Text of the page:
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When I was a young greenhorn in the advertising biz, it was stressed as important to chose what you wanted to be when you grew up. And by that, what I mean to say is your career path was defined by the title that accompanied it. For instance, you were either a copywriter or an art director. A planner or an account person. Of course, there were and are many roles within an ad agency, from finance to human resources to producer to traffic manager and so on. But for the sake of clarity, let's stick with the examples first mentioned.


The point is, you were considered either right brained or left brained. Pay no attention to the fact that most people’s craniums were chock full of both. Anyway, that was just the way it was. Titles projected clear accountability and displayed a specific skill set. You knew what you were getting into and what was expected of you based on your title and its definition in relation to the role..


Whether you chose your path, fell into it, or were positioned there by someone who decided they knew best. However you arrived, you found your lane and stuck to it... For the most part. Sure, there were those who tried out the account side and decided they wanted to be a creative, or vice versa, or any other combination. And truth be known, many ended up being more capable than their counterparts. So, they switched roles, fortunate to be working under people willing to give them the option to do so. While others sought further education and to be trained in that specific career. But to be qualified for more than one role? To execute as a writer and an art director? To be recognized as an account lead and a strategist? Or any number of combinations? Well, that just wasn’t up for consideration back then. 


When people in the biz, the advertising and communications industry that is, we’re asked what they did for a living they immediately spoke with clear distinction. Regardless of what they wanted to be or were capable of, or in what capacity they actually contributed on a project. 


However, with the arrival of new mediums came a bevy of new titles in the comms business. Some were invented by agencies to be different and express a forward-thinking approach to the industry. Others, fundamentally necessary and clear in their distinction. People started to blur the lines between these once siloed career paths. They began to understand how roles connected and crossed over. They started to hone their skills across multiple disciplines and act accordingly on their instincts and talents.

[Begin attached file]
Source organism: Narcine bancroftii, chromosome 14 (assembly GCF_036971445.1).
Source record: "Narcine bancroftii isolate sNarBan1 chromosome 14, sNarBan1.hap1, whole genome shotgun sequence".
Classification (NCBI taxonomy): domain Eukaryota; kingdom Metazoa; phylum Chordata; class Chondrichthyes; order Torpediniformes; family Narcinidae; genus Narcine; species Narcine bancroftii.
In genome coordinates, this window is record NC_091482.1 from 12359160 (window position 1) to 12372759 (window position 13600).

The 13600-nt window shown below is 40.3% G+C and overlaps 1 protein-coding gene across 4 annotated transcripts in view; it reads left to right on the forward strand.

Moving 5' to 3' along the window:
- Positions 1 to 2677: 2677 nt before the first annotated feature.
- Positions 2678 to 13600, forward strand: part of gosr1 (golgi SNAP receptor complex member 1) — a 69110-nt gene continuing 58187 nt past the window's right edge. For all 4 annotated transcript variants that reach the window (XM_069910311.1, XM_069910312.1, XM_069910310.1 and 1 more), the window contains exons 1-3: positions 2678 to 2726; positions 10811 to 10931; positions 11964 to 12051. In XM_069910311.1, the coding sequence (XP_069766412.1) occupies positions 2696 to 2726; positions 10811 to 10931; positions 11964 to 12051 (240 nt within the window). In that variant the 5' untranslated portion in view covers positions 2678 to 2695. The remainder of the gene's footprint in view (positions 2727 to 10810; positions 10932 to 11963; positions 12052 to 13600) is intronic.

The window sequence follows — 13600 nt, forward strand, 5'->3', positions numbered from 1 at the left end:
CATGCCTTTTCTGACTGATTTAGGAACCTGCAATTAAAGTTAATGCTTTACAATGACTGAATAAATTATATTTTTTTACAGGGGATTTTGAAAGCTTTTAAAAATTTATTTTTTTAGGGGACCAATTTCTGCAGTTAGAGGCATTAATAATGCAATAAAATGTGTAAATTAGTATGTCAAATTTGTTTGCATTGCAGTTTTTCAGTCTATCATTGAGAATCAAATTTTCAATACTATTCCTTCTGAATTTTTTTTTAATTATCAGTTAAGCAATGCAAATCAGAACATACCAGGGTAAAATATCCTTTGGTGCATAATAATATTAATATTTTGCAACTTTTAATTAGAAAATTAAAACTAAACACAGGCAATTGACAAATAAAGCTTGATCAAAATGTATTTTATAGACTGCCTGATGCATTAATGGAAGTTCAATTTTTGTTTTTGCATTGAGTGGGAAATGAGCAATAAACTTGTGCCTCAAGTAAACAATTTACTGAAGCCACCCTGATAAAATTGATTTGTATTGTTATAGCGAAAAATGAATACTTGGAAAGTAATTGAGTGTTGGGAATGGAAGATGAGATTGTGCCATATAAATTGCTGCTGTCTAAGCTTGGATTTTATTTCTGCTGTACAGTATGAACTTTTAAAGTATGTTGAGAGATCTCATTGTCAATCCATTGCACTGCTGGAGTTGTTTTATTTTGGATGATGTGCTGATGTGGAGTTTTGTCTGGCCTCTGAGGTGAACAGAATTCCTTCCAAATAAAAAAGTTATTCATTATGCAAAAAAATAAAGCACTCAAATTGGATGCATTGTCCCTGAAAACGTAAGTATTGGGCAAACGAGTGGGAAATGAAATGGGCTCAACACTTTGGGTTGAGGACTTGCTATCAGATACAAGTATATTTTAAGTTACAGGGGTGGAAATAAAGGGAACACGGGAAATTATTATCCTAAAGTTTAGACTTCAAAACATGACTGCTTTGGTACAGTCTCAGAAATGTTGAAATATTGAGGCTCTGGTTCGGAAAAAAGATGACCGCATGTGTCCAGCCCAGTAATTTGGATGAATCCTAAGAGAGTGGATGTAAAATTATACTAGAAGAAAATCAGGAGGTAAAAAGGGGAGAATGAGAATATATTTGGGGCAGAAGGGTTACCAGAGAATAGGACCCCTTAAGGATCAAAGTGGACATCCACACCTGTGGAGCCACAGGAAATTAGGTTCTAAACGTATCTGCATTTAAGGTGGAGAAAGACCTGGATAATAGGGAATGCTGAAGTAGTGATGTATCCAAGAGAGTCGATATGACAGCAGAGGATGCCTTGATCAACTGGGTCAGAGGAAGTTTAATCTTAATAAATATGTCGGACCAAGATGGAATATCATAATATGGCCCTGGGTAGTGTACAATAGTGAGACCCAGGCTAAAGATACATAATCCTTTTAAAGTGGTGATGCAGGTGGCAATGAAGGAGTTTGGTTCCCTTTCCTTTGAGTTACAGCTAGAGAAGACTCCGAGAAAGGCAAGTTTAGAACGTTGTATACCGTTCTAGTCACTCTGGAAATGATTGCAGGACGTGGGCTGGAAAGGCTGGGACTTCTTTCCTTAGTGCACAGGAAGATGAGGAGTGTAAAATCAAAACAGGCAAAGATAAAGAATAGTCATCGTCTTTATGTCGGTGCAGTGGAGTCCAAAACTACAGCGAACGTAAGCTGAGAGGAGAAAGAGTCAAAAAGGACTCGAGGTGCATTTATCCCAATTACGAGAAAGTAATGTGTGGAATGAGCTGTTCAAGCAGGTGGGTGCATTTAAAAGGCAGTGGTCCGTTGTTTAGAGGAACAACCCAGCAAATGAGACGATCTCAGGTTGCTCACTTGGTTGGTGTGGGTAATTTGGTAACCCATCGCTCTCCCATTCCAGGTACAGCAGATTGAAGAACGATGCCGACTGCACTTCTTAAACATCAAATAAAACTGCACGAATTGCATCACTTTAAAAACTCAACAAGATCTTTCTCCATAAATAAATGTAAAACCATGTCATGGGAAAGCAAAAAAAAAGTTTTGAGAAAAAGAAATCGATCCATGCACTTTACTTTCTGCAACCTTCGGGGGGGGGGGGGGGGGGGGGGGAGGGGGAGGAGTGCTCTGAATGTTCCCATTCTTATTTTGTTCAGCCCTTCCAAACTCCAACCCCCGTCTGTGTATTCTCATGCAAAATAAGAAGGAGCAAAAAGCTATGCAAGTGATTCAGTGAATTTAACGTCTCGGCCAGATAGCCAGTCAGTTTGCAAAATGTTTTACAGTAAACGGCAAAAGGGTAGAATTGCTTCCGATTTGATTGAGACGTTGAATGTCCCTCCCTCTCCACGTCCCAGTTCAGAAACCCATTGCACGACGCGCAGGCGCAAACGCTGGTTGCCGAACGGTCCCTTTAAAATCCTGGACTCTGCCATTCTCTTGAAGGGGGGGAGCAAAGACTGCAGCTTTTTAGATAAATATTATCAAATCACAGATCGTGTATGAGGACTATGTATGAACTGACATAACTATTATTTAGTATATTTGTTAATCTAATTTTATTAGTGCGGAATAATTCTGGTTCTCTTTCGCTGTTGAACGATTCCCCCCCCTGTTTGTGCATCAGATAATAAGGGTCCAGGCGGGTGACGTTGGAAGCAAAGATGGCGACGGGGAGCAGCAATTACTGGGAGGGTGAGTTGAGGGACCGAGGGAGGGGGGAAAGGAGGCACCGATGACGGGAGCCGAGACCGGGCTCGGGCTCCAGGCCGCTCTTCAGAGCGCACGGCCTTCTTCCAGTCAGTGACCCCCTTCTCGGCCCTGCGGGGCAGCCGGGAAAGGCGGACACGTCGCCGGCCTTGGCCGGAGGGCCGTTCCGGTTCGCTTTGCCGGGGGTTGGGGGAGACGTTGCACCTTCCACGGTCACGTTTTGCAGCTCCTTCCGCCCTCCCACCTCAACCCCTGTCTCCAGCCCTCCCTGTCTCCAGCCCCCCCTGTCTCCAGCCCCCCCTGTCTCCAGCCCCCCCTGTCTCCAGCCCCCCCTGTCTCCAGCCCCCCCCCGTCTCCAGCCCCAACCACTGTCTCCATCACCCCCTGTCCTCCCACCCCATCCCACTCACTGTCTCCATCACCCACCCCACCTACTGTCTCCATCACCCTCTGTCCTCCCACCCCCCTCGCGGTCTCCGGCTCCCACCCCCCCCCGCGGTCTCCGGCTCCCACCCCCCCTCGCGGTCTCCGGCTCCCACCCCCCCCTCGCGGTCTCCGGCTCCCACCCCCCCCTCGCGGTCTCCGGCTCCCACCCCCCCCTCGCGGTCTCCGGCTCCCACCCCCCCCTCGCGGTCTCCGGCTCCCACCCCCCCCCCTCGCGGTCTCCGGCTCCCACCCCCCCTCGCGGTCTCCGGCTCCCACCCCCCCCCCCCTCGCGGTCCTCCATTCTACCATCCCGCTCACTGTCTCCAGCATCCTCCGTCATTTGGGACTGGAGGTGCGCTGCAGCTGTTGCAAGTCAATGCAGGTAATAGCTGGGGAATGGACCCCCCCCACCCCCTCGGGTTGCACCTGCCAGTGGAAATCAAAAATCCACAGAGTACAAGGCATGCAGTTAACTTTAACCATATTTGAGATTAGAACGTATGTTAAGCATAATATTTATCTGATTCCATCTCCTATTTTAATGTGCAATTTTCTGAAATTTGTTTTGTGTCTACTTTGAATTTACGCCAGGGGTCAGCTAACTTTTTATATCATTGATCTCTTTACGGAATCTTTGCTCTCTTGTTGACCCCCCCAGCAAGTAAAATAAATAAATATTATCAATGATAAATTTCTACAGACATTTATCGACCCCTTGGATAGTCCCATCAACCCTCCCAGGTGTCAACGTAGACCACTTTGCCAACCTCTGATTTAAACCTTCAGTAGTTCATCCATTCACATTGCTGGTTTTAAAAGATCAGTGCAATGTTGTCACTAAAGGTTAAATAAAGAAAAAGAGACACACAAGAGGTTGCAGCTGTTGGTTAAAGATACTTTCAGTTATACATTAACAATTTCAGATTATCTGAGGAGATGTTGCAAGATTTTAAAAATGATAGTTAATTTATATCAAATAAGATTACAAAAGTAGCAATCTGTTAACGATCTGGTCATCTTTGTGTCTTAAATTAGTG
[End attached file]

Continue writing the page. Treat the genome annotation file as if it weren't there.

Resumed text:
Now, this is good and bad. Good in that necessity is the mother of invention and new technologies introduce new needs, which create new jobs… hybrid even. But it’s also bad. Bad because everyone was suddenly expected to be a jack of all trades to some lesser or greater extent. Hiring managers and companies as a whole put great stock in combining roles and requiring skill sets that seemed irrelevant to the same role only just a few years prior. 


Open most any online job posting and you’ll see what I mean. The title may be Design Director or Head of Accounts, but the position lays out a litany of skills that often overreach the expected understanding of the actual job. Now, recruiters—the good ones at least—and I agree… They’ll tell you that you should apply for jobs that list skills you don’t have. Since many of these skills can be learned. Because the more intelligent people hiring understand that unicorns are so rare that they in fact do not exist. So, go for it. Just be able to back up your desire to learn more in order to compliment and align with the majority of required skills you do have. 


This brings us to my point… When does the old adage “a jack of all trades is a master of none” no longer apply? Maybe it hasn’t for some time now. Maybe it still does depending upon the organization doing the hiring. I’m not quite sure. But if I had to venture a guess, I’d say it’s somewhere in the middle. 


Humans are meant to adapt. To accept and embrace change. It’s not like the world is slowing down. It hasn’t since before the industrial revolution—and much longer previous to that. In fact, if anything, it’s only picked up speed. However, coming off a global pandemic and being on the cusp of an economic recession, it might be time to think about what you’ve gleaned while working with all of those conceptually thinking, strategically aligned, client savvy, financially sound, human intuition type co-workers of yours. It might be time to start capitalizing on the knowledge you’ve picked up from them and your surroundings. You’ll be surprised how much you’ve grown beyond your title when you really think about it. 


Besides, “a jack of all trades is a master of none” isn’t even the complete statement. Although it’s generally what most people are familiar with. Quite the contrary. Originally quoted by Sir William Shakespeare. The actual quote is: “A jack of all trades is a master of none, but oftentimes better than a master of one.” 


Food for thought.  

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